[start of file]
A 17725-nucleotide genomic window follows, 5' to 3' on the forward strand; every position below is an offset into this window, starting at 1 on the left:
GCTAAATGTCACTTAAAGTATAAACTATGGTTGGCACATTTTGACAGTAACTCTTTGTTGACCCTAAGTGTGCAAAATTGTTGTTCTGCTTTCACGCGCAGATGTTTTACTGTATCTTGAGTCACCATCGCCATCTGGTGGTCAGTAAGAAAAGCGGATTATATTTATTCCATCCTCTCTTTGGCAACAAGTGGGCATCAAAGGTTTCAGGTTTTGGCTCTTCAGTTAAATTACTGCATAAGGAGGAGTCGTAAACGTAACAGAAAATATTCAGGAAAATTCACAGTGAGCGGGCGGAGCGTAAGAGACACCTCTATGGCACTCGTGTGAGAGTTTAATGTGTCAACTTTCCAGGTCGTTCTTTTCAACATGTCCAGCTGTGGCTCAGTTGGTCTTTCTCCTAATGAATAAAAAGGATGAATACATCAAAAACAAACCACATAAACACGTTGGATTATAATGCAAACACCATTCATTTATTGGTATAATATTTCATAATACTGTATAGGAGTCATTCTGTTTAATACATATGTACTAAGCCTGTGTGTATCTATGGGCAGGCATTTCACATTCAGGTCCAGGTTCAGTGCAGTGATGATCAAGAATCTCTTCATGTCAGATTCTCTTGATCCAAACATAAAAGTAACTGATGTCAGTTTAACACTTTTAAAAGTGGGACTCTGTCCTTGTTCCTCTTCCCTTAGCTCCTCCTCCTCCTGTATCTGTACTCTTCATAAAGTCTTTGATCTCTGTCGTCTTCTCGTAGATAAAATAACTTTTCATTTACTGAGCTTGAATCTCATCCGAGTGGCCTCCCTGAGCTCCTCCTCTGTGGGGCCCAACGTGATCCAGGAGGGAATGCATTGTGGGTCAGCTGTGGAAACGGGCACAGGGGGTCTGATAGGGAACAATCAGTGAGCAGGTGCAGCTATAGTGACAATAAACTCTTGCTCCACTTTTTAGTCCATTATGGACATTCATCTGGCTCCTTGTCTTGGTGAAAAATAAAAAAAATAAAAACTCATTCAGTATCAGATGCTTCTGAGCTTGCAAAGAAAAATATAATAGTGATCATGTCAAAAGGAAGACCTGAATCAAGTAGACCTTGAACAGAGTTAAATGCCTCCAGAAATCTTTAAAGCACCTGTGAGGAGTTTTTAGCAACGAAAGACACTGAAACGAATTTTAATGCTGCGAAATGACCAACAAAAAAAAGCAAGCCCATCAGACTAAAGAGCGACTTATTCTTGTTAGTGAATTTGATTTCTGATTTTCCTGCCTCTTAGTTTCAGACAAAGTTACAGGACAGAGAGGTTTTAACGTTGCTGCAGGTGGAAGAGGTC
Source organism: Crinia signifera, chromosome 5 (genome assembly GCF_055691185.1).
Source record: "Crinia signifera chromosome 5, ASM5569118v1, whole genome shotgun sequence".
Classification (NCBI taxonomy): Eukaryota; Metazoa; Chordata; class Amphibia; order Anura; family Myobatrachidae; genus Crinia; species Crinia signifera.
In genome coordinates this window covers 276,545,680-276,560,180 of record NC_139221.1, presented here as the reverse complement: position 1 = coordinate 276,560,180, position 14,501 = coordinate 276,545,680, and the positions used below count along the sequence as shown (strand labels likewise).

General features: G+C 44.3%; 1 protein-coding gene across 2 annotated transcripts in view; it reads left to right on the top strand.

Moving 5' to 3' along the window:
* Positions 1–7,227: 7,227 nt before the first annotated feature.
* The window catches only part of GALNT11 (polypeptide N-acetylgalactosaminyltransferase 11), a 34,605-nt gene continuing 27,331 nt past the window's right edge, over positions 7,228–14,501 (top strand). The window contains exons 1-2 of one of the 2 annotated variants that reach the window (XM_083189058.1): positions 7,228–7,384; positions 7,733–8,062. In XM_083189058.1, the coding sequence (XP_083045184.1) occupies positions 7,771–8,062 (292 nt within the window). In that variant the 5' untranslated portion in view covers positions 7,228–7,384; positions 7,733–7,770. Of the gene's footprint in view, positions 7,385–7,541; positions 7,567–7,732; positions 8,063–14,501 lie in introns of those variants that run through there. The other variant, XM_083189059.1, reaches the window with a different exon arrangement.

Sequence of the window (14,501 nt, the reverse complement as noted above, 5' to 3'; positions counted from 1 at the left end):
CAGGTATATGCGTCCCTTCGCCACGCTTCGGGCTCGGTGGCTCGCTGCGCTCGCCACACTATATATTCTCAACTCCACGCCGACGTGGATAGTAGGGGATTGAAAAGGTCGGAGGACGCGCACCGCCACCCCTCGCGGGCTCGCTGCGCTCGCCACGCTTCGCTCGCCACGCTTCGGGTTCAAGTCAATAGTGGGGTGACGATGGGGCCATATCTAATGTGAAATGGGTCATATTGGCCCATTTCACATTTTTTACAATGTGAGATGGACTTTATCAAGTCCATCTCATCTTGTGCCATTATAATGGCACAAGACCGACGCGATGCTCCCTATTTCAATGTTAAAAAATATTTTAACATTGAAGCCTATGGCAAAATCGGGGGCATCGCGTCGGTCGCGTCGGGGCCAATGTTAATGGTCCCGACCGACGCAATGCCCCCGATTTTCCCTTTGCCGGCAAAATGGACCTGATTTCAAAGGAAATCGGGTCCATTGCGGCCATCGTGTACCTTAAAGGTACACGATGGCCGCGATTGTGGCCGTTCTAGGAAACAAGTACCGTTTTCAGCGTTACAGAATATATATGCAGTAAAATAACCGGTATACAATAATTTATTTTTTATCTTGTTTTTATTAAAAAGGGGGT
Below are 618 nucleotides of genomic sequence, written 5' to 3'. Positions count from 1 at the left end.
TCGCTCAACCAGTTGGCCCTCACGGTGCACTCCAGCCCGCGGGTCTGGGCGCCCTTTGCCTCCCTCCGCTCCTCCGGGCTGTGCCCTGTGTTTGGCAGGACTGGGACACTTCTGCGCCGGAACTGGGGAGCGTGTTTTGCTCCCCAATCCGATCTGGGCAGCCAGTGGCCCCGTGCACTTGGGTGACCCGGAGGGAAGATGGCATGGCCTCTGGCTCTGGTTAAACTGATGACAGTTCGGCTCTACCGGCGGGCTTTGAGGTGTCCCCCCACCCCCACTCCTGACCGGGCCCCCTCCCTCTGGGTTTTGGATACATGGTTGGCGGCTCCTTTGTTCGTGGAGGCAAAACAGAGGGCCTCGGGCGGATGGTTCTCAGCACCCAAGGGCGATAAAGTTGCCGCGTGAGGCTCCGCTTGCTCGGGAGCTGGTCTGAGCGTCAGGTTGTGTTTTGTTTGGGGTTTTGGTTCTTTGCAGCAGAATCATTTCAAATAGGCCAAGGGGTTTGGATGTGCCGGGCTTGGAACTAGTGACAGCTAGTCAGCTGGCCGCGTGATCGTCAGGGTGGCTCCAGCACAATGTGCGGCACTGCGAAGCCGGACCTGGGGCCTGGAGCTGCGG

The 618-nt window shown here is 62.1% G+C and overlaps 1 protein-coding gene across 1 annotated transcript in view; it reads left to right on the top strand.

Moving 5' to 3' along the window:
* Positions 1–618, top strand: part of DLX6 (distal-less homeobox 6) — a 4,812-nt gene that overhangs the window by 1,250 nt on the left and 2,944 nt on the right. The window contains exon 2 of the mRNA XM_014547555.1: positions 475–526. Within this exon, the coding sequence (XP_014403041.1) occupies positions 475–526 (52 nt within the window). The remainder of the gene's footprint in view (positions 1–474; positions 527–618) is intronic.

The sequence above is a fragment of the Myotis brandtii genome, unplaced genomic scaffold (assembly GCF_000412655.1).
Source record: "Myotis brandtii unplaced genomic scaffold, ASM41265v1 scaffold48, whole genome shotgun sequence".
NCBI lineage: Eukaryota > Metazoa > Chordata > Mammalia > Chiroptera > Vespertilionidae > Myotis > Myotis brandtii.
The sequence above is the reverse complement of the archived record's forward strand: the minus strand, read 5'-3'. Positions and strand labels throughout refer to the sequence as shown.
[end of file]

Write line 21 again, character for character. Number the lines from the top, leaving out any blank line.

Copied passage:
The sequence above is the reverse complement of the archived record's forward strand: the minus strand, read 5'-3'. Positions and strand labels throughout refer to the sequence as shown.